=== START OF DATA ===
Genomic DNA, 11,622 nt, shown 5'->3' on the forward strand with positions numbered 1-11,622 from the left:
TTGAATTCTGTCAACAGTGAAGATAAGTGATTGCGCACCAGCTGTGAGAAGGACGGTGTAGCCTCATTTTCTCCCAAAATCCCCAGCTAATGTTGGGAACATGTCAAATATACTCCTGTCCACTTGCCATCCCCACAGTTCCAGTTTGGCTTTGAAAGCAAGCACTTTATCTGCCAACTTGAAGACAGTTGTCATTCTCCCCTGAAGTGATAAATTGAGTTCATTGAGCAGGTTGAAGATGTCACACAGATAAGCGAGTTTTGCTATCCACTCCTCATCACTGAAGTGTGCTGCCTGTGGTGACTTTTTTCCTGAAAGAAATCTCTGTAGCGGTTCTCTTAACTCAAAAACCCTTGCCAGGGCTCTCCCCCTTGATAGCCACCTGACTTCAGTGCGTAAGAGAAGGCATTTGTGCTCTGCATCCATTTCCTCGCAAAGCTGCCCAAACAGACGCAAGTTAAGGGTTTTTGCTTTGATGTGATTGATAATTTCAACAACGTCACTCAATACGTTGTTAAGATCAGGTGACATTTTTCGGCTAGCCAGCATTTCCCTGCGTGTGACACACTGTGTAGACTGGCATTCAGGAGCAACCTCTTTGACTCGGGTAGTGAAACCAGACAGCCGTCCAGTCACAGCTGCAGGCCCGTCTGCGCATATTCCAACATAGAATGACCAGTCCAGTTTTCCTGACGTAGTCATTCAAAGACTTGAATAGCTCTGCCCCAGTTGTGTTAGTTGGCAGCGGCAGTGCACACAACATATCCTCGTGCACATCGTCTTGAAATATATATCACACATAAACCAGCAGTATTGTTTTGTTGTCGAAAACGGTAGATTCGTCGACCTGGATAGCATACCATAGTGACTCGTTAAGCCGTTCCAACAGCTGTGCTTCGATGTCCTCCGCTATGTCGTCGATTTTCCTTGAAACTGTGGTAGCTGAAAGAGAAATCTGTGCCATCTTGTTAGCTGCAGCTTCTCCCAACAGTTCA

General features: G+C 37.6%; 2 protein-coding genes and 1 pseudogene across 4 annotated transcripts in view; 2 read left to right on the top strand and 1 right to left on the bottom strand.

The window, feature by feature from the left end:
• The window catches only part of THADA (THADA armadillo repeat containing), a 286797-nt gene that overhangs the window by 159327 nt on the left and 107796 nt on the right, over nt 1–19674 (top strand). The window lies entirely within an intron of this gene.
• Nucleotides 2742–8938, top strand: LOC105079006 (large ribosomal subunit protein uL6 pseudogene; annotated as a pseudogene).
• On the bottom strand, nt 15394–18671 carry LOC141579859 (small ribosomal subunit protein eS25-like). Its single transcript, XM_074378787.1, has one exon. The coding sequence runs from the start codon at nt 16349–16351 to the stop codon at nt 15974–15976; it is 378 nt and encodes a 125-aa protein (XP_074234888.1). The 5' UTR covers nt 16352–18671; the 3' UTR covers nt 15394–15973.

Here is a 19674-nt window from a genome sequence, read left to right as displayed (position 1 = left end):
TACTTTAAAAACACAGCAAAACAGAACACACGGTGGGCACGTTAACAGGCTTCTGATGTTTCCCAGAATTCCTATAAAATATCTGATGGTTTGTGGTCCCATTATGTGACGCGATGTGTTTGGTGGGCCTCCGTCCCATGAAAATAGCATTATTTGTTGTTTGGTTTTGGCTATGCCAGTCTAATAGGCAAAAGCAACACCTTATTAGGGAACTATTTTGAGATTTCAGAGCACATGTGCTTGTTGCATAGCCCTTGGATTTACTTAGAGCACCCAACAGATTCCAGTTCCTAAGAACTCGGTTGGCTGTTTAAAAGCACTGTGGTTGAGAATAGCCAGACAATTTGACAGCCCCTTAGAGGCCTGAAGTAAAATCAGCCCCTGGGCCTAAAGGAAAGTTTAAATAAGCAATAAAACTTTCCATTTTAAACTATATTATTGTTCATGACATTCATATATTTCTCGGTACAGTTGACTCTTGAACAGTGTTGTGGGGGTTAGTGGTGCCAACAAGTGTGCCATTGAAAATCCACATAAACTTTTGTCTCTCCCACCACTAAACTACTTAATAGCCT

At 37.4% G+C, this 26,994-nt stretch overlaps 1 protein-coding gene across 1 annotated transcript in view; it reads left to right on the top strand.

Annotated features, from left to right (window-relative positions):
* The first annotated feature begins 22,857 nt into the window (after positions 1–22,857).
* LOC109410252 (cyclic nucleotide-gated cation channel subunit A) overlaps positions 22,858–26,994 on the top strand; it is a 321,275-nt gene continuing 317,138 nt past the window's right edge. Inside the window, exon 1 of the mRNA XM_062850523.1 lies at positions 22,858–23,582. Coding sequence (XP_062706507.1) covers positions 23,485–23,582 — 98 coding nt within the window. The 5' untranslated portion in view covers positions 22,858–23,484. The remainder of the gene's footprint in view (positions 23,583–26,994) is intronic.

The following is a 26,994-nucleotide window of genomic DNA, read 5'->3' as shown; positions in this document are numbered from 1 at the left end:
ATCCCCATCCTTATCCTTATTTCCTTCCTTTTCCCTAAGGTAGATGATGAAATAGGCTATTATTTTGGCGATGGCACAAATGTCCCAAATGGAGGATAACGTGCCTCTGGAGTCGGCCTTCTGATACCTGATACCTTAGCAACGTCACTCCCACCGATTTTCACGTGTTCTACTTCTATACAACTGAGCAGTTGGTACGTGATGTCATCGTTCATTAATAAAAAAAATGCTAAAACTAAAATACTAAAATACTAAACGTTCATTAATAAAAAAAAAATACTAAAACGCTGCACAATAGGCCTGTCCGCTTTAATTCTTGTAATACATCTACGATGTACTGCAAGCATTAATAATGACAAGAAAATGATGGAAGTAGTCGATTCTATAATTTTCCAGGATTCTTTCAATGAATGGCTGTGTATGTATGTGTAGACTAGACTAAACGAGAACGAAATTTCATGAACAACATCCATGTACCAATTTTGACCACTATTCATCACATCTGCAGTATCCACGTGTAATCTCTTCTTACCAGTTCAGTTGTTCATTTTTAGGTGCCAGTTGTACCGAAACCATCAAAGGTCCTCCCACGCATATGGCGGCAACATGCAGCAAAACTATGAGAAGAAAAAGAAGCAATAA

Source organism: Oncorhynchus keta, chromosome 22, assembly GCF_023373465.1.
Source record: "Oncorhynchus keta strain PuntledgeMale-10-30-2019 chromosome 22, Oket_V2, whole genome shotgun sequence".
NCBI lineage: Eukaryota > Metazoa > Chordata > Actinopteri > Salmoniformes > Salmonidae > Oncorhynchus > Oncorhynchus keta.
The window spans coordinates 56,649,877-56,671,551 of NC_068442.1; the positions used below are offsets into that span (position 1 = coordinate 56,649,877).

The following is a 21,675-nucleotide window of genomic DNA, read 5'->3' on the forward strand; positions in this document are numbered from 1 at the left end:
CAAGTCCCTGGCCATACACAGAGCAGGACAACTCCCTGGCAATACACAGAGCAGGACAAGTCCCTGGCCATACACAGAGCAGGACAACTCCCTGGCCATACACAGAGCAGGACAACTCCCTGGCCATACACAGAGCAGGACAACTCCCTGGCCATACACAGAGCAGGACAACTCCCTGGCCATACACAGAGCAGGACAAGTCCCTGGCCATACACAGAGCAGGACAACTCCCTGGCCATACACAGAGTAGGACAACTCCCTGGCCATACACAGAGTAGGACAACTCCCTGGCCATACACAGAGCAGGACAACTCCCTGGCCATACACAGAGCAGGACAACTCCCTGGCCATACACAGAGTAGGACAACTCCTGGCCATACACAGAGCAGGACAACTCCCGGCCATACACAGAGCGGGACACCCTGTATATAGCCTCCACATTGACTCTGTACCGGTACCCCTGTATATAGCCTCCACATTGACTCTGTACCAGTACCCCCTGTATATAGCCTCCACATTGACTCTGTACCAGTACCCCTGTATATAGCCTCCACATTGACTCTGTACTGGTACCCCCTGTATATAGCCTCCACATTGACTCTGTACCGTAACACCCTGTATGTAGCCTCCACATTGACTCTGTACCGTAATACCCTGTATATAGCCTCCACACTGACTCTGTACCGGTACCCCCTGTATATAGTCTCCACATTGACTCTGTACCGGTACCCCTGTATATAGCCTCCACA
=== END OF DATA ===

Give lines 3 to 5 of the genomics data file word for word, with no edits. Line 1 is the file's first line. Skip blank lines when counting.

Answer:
General features: G+C 37.6%; 2 protein-coding genes and 1 pseudogene across 4 annotated transcripts in view; 2 read left to right on the top strand and 1 right to left on the bottom strand.

The window, feature by feature from the left end:
• The window catches only part of THADA (THADA armadillo repeat containing), a 286797-nt gene that overhangs the window by 159327 nt on the left and 107796 nt on the right, over nt 1–19674 (top strand). The window lies entirely within an intron of this gene.